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MCM BUZZ – Movies, TV, Comics, Gaming, Anime, Cosplay News & Reviews » J-pop Culture on YouTube with Beckii Cruel, Noodlerella and Kelsey Ellison at VidFest MCM London Comic Con
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J-pop Culture on YouTube with Beckii Cruel, Noodlerella and Kelsey Ellison at VidFest MCM London Comic Con

J-pop on YouTube at VidFest 07324

The VidFest stage at MCM London Comic Con saw a J-pop culture on YouTube panel, which included Beckii Cruel, Noodlerella (who also had with her a bag of Candy King sweets) and Kelsey Ellison. Abi Mills was also set to be a part of the panel, but had another commitment.

The three began by introducing themselves. Beckii has been on YouTube for seven years and rose to popularity after uploading dance covers to Japanese pop music, which went viral in Japan. This in turn resulted in her travelling to Japan. “Recently I’ve been doing more fashion content, but there’s always that Japanese element to what I do,” said Beckii.

“I have a YouTube [channel] as well, that was actually inspired by Beckii,” laughed Kelsey, as she explained how she also decided to join in and upload dance covers to J-pop. April 2014 saw her release her own J-pop inspired single, POM POM.

“I’m a cosplayer and a vlogger,” said Noodlerella, who also uploads Japanese pop culture related content. Her channel includes cosplay and fashion tutorials as well as character impressions.

The trio went on to explain ways in which their YouTube channels include Japanese culture. Beckii explained that her channel “used to be more about music and dance, but now it’s more about fashion.”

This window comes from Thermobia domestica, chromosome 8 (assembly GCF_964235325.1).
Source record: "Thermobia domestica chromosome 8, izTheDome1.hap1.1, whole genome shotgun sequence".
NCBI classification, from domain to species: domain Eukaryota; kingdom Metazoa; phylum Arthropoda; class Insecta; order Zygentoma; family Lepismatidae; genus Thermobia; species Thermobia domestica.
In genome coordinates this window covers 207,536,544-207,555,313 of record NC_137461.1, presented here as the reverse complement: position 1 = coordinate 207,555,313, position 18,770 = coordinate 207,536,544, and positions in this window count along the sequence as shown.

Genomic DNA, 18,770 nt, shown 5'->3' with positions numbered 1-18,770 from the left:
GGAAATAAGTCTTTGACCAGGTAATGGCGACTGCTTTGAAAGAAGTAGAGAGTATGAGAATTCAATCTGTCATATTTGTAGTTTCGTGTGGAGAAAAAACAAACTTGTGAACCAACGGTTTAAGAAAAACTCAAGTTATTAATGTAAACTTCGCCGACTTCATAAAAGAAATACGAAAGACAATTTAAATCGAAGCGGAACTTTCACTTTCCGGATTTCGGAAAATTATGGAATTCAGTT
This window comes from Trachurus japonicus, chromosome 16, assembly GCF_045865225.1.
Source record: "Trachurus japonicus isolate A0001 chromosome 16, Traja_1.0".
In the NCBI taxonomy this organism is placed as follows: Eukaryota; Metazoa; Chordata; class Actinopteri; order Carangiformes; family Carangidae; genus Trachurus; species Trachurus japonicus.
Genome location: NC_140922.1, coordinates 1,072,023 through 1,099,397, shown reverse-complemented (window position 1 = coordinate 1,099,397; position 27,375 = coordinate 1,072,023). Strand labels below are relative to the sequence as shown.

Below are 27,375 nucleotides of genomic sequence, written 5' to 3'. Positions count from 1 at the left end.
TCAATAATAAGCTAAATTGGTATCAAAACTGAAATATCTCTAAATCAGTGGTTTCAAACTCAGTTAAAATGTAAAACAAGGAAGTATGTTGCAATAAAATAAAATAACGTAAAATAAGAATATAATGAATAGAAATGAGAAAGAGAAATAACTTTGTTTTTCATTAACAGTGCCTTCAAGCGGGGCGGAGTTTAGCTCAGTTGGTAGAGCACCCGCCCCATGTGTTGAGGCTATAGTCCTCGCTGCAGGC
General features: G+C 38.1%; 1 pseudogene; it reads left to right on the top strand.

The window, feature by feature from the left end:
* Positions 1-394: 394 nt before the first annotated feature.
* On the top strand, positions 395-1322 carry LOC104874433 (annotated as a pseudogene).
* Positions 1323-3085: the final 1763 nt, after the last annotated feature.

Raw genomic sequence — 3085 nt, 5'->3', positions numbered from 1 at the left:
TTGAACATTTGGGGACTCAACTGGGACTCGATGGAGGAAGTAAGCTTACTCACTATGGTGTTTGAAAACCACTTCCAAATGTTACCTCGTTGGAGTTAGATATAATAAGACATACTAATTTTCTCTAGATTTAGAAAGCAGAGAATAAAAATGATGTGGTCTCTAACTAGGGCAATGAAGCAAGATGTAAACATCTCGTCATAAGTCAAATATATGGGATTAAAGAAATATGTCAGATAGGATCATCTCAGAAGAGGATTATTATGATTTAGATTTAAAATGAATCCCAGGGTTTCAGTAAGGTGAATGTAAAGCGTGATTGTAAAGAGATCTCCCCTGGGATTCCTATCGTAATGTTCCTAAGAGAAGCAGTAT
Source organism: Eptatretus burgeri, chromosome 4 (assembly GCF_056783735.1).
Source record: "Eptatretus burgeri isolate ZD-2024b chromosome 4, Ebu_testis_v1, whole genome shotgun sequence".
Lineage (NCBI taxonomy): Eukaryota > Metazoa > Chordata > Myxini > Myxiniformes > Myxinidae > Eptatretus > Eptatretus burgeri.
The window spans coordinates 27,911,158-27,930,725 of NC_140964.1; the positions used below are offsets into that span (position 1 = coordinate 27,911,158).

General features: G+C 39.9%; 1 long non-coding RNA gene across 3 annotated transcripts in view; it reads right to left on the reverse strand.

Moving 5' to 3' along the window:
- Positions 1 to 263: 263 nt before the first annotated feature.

“I still do dance covers,” said Kelsey. “I’m still quite orientated around music, because I love music.” Being inspired by Japanese fashion, particularly Harajuku, she also uploads videos on this too. “I do random vlogs aswell,” she added.

Noodlerella noted that she was initially like “a shy weeaboo” and really embarrassed talking about her interests to anyone. “The internet was kind of my way of expressing it. Making videos about anime now is just… that’s what I do, and it’s great that other people have been introduced to it through my channel.”

The panel then moved to their audience demographic. Beckii mentioned how when she started and her videos went viral, she noticed that her main demographic was Japanese men in their 30s and 40s. She mentioned how in Japanese culture a lot of idol fans tend to be middle-aged men. “It’s a little bit strange at first,” she said. “But it’s a really big part of idol culture and otaku culture. It surprised me to learn about that.”

J-pop on YouTube at VidFest 07327“It’s a very different culture in the East,” added Kelsey. “It’s just what happens, and you kind of have to roll with it. Just be careful obviously.” Kelsey highlighted that currently the majority of the people that watch her videos are in the UK, followed by Japan and the US.

Beckii then mentioned that one of the reasons behind this demographic was Japan’s aging population, with a lot more older people than there are young people. “There’s a lot of Japanese men who are not married, or they’re dedicated to their work, they have a lot of disposable income and they decide to spend on their favourite idols.

“Through my success in Japan, there was a documentary about me on BBC3 in 2010,” said Beckii, highlighting the Schoolgirl Superstar at 14 documentary that was broadcast. “That actually introduced a lot of Western fans to my content – a lot of young girls who were maybe in the same stage as me that wanted to do Japanese pop dancing on YouTube, or fans of manga and anime.” At this point Kelsey raised her hand, as if to signify that she was one of those fans.